COVID lockdowns and hurricanes shake Louisiana seafood industry | local news

Shrimp boat in Barataria Bay, Los Angeles.


The report says the hurricanes alone cost $570 million in total revenue and resource losses

(Center Square) – During the pandemic, the seafood industry in the state shut down.

Once business resumed, a series of storms and hurricanes decimated the areas home to those who depended on the state’s bountiful harvests of lobster, shrimp, crab, oysters and alligators.

The double whammy has taken a heavy toll on Louisiana, the nation’s second largest supplier of seafood, and when it will fully recover remains to be seen.

“There are still boats that are stranded in certain areas,” said Samantha Carroll, CEO of Louisiana Seafood.

And while the 2022 season offered a respite without hurricanes, she said, “people were still trying to pick up the pieces,” struggling to find fuel, bait and other essentials.

“He was all waiting for the fishermen to get back in the water and it took a while,” Carroll said. “It will be a long recovery for our coast, the fishing industry.”

The effect undoubtedly reverberates across the state, with one in 70 jobs associated with industry. Louisiana Seafood estimates the economic impact of the industry at $2.4 billion.

A report from the LSU Agricultural Center and the Louisiana Department of Wildlife and Fisheries found that hurricanes in 2020 and 2021 cost the industry about $570 million in total revenue and resource losses.

“Not only did the four hurricanes cause an estimated $304 million in damage to fishing infrastructure, but the hurricanes also severely reduced industry income from various seafood products,” the Louisiana Public Affairs Research Council wrote in a recent report on the industry. “The estimated revenue losses for Louisiana fishing-related businesses in the 22 coastal regions were $155 million, and the remaining $118 million came from losses of natural resources such as shellfish and finfish.”

Efforts are underway to measure the extent to which different types of seafood are recovering in Louisiana, said Jack Isaacs, an economist with the Louisiana Department of Wildlife and Fisheries, with final data likely to be available in the coming months.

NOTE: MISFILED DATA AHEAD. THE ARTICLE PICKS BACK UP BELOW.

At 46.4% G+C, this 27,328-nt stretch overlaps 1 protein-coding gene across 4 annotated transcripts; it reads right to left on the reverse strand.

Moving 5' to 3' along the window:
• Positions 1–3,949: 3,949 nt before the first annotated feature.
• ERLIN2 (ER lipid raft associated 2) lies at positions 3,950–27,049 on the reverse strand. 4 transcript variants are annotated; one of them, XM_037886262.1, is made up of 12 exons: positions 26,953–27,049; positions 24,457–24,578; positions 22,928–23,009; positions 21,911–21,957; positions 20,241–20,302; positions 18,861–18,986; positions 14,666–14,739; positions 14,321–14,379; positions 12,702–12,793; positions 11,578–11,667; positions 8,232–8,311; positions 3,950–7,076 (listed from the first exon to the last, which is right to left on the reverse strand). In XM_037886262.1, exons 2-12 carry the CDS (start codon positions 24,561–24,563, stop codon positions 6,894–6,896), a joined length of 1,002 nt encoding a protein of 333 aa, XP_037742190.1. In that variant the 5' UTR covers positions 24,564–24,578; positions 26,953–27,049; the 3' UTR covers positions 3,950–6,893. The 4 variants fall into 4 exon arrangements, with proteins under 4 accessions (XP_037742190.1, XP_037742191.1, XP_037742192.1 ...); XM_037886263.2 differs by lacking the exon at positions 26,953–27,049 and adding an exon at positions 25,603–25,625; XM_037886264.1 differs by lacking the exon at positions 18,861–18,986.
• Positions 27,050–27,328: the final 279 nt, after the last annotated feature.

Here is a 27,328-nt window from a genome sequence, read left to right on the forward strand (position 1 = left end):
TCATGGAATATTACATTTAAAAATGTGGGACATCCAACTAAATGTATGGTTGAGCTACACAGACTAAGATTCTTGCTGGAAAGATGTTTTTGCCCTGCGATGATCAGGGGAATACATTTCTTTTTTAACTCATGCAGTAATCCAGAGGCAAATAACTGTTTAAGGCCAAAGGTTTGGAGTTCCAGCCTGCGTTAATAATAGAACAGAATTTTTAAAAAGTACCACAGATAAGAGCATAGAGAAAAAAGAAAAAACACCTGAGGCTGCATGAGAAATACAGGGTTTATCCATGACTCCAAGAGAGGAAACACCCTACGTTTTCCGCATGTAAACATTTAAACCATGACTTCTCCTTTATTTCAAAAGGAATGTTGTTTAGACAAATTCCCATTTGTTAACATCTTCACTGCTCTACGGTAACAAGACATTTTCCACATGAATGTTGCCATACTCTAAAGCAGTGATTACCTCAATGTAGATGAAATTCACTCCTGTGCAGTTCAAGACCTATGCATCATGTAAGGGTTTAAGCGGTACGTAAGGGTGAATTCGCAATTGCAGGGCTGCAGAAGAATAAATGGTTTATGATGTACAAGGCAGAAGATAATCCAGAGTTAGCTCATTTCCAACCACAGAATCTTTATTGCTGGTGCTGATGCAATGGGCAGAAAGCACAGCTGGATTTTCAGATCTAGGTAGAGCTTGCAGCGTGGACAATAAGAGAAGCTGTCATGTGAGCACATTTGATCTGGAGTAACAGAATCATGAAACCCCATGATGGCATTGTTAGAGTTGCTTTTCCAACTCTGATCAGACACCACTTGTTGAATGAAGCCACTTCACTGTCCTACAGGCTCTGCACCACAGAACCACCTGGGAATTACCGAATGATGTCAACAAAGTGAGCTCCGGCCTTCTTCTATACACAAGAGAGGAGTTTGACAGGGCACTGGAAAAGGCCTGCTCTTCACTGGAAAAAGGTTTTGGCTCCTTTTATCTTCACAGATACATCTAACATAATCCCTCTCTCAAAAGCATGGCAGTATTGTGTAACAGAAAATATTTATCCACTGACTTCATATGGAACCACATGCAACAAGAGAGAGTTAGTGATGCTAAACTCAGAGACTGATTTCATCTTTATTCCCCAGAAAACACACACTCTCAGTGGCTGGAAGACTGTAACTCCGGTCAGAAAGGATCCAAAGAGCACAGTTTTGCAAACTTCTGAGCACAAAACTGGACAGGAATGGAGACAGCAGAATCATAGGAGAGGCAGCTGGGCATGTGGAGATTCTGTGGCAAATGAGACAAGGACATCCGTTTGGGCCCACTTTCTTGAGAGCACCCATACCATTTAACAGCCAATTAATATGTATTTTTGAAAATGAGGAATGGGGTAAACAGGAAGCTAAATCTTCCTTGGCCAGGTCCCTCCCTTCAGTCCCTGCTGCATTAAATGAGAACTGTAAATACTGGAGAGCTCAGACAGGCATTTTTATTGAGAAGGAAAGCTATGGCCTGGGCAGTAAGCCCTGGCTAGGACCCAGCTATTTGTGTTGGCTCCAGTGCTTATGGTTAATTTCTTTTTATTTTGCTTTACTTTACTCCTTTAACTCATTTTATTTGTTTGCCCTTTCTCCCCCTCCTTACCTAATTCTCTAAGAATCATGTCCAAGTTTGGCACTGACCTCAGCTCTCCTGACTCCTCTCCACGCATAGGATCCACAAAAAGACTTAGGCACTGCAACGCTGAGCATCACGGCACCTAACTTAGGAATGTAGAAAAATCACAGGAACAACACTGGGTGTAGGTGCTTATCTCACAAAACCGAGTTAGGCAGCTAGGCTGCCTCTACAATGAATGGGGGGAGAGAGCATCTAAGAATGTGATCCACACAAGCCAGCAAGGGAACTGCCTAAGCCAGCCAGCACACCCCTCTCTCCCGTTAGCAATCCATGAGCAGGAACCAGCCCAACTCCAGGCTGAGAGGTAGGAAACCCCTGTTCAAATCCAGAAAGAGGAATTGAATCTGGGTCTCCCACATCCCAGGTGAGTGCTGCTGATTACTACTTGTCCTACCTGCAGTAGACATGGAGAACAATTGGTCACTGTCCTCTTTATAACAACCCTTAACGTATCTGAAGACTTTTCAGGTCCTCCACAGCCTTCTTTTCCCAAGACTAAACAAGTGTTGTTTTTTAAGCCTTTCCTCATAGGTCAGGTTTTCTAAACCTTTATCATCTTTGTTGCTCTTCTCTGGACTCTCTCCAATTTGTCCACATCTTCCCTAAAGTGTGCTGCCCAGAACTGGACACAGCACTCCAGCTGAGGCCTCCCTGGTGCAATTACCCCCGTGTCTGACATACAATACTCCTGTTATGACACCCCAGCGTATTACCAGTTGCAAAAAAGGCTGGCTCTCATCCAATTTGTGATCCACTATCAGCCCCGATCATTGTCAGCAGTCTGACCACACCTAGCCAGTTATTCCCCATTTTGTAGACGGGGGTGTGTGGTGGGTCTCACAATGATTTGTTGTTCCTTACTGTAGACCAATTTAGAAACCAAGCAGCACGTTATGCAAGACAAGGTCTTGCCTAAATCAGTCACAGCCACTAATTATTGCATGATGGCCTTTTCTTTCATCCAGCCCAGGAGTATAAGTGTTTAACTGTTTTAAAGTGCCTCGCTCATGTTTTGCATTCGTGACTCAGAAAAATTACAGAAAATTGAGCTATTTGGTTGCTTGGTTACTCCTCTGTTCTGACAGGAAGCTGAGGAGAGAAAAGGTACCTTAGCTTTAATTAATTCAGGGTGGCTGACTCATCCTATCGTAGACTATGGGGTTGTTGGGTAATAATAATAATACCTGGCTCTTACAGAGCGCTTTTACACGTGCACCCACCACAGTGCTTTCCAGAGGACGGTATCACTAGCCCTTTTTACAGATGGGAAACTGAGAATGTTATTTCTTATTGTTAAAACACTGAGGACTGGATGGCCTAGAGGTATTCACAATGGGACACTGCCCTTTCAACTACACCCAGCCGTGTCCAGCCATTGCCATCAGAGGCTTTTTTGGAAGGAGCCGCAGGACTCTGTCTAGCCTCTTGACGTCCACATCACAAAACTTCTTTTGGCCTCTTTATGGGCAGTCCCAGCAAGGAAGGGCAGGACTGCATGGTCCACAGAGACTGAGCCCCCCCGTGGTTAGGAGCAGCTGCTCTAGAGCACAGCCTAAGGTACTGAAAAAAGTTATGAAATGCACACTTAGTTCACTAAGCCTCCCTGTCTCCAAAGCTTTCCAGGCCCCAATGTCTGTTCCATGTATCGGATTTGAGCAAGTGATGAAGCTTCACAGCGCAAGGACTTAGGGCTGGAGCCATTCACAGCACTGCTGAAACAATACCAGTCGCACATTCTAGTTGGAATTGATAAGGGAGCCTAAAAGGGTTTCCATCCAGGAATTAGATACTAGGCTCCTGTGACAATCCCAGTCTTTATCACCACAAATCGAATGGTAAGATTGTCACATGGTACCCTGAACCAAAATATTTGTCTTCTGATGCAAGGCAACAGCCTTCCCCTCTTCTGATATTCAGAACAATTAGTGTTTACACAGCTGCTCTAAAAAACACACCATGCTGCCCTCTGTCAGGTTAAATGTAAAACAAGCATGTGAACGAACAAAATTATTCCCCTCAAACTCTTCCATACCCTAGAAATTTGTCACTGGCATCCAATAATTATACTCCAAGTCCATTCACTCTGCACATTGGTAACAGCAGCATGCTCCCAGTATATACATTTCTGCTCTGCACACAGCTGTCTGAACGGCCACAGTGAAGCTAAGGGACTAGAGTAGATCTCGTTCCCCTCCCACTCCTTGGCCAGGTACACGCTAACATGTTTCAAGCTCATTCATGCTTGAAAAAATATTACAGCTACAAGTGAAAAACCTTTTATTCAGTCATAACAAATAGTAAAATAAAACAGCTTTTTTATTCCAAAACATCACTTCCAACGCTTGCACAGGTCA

“There has been a decline in many factors during this period, but it is difficult to isolate the impact of COVID from other factors affecting the seafood industry, both positively and negatively,” he said. “The industry is going through a lot of hardships right now, and it’s always some kind of challenge.

“For shrimp, imports drive down prices, and for other species, there are habitat problems,” he said.

For shrimp, the government-mandated shutdown during the pandemic “is really hurting us, but the biggest problem is getting shrimp into the country,” Ace Cooper, president of the Louisiana Shrimp Association, told The Center Square.

He explained that America consumes about 1.5 billion pounds annually, while shrimp imports reach 2.2 billion pounds annually.

Cooper said the situation began long before the coronavirus hit, but the pandemic and hurricanes “made it 10 times worse”, leading to an annual weight loss from around £100m a year to around £74m last year.

“It exacerbated the problem,” he said. “Once they grab market share, it’s hard to go back.”

And the influx of foreign shrimp, which Cooper says often come with antibiotics and other junk, has also conspired with high gas prices and inflation to add pressure on shrimp fishermen, who now get a fraction of the prices they did before. a decade.

“We’ll come back to it, the only problem is that prices are too low, fuel is too high,” he said, adding that Louisiana’s shrimp population has dropped from 20,000 in 2002 to about 6,000 now. “We’re resilient, but we’re not going to be okay with the way we go.”